The FHB are known for having a sound that, although not bound to traditional conservatism, doesn't sound like a bluegrass band trying to make new country or pop hits. They are noted for having the ability to slide between being a bluegrass band or an old-time band with remarkable ease and authority. Even a casual listener can tell that the FHB owe as much to the country music that happened pre-1945 as to the golden age of bluegrass.
The band's personnel reads like a who's who of Canadian roots music, with members having played in some of the genre's most influential acts; (Jughead, Heartbreak Hill, The Creaking Tree String Quartet, The David Francey Trio, New Country Rehab). Recognized and respected in the profession, each player in the FHB is a sought after session musician.
These days, it's rare to see a band that keeps the same personnel for even a few years. With the exception of one change in 2007, The FHB has had a constant line-up going on 11 years now. This is a testament to the friendship and deep musical bond that is shared between the members of the band – something that becomes obvious to anyone who attends a live FHB show. There are no stars in the band; each member is a featured singer and instrumentalist, whose strengths are supported by the rest of the ensemble.
Andrew Collins plays the mandolin, sings lead and harmony, and plays twin fiddle with Showman. Collins plays mandolin with an adventuresome spirit that is backed by virtuosic technique. Although he is at home playing jazz or classical music on the mandolin, his playing in the FHB is firmly rooted in the Monroe school. An in-demand sound engineer and producer, Andrew has recorded the last 4 projects by The Foggy Hogtown Boys. (Visit Andrew's website)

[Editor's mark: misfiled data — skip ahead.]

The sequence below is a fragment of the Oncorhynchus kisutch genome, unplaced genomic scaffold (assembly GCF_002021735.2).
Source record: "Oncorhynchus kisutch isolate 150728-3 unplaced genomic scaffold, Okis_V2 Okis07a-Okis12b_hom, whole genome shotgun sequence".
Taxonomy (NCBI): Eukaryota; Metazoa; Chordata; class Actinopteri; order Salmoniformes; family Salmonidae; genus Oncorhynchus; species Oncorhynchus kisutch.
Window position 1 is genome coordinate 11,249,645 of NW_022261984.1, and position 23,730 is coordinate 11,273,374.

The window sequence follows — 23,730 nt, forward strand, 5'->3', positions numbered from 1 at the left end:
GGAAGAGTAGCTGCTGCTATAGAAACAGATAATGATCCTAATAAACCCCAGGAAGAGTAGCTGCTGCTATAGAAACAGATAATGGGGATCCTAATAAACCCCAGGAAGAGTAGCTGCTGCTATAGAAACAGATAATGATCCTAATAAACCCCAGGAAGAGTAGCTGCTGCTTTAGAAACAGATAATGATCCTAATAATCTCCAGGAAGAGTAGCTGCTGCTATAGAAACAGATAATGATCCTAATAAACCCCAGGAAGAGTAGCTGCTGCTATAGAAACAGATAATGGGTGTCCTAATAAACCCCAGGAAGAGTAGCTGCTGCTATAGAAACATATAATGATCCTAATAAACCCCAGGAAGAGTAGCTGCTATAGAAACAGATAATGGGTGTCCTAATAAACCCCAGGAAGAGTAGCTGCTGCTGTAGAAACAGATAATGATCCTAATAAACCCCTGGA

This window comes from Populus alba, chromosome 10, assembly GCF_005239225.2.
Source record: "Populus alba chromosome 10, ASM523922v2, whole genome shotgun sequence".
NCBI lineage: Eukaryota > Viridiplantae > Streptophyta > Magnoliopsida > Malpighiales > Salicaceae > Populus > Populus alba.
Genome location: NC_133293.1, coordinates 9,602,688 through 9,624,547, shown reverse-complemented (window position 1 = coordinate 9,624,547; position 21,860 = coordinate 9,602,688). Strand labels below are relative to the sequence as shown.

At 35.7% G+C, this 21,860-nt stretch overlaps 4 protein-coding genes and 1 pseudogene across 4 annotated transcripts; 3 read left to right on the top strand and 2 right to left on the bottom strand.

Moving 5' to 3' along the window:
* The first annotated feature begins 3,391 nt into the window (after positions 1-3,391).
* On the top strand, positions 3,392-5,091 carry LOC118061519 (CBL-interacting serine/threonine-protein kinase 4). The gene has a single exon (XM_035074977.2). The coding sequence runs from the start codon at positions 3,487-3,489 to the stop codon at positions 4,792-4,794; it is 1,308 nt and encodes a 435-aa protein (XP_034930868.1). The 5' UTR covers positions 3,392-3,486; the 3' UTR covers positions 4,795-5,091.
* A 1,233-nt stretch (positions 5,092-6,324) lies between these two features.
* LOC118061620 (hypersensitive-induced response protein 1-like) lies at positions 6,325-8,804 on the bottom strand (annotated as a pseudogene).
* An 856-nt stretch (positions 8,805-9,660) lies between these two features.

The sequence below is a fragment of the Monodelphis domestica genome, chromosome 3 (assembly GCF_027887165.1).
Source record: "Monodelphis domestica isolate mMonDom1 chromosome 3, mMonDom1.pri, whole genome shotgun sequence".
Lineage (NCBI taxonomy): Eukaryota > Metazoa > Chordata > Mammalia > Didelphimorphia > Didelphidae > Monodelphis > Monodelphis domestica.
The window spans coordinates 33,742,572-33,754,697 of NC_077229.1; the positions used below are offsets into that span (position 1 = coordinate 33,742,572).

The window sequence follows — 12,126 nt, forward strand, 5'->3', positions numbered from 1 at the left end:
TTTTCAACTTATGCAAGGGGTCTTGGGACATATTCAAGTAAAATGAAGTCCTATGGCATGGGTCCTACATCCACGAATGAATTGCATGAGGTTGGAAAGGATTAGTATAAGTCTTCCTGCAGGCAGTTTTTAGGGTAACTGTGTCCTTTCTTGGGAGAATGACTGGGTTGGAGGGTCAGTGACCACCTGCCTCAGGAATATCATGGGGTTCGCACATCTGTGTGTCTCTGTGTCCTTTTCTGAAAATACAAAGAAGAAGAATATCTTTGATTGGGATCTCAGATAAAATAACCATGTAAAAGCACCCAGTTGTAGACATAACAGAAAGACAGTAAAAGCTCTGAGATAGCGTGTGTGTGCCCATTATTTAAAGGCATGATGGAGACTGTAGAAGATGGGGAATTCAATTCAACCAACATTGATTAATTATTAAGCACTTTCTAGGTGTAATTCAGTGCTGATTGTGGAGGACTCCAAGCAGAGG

Chris Coole plays guitar and claw-hammer banjo, and sings lead and harmony in the FHB. He brings a solid command of the oft overlooked, but irreplaceable rhythm guitar styles most often conjured by the bluegrass guitar elders. To compliment, Coole possesses a compelling understanding of old-time music and has contributed trustworthy, original songwriting; songs whose plaintive clarity are beginning to find themselves sung, and recorded, by respected peers in the business. (Visit Chris' Website).
Max Heineman plays acoustic bass, and sings lead and harmony vocals. Max grew up surrounded by music – his father is a noted jazz musician and his mother sang on The Tommy Hunter show. This deep musical background shows in his solid bass playing, but especially when he sings - there are simply few vocalists with his power and emotional commitment to song.
Chris Quinn plays bluegrass banjo and rhythm guitar, and sings bass. Quinn is among the finest traditional bluegrass banjo players. Quinn brings that much talked about, but elusive, drive to the music. When it’s old-time, Quinn picks guitar while Coole plays claw-hammer. (Visit Chris' website)
John Showman plays fiddle and sings lead and harmony. Classically trained in violin since childhood, Showman has folded the sheet music, and emerged as one of the most dynamic, original, and exciting fiddlers in bluegrass music today. John also has the rare ability to understand the subtleties of old-time fiddle as well: which is why he won 1st place in the 2011 Fiddle Contest in Clifftop, West Virginia. (Visit John's website)
To date, the band has recorded 7 albums. The latest, “Animals, Insects, and People", is to be released in November 2014.
The band continues to tour, record, play festivals, clubs, as well as teach at music workshops around the whole wide world.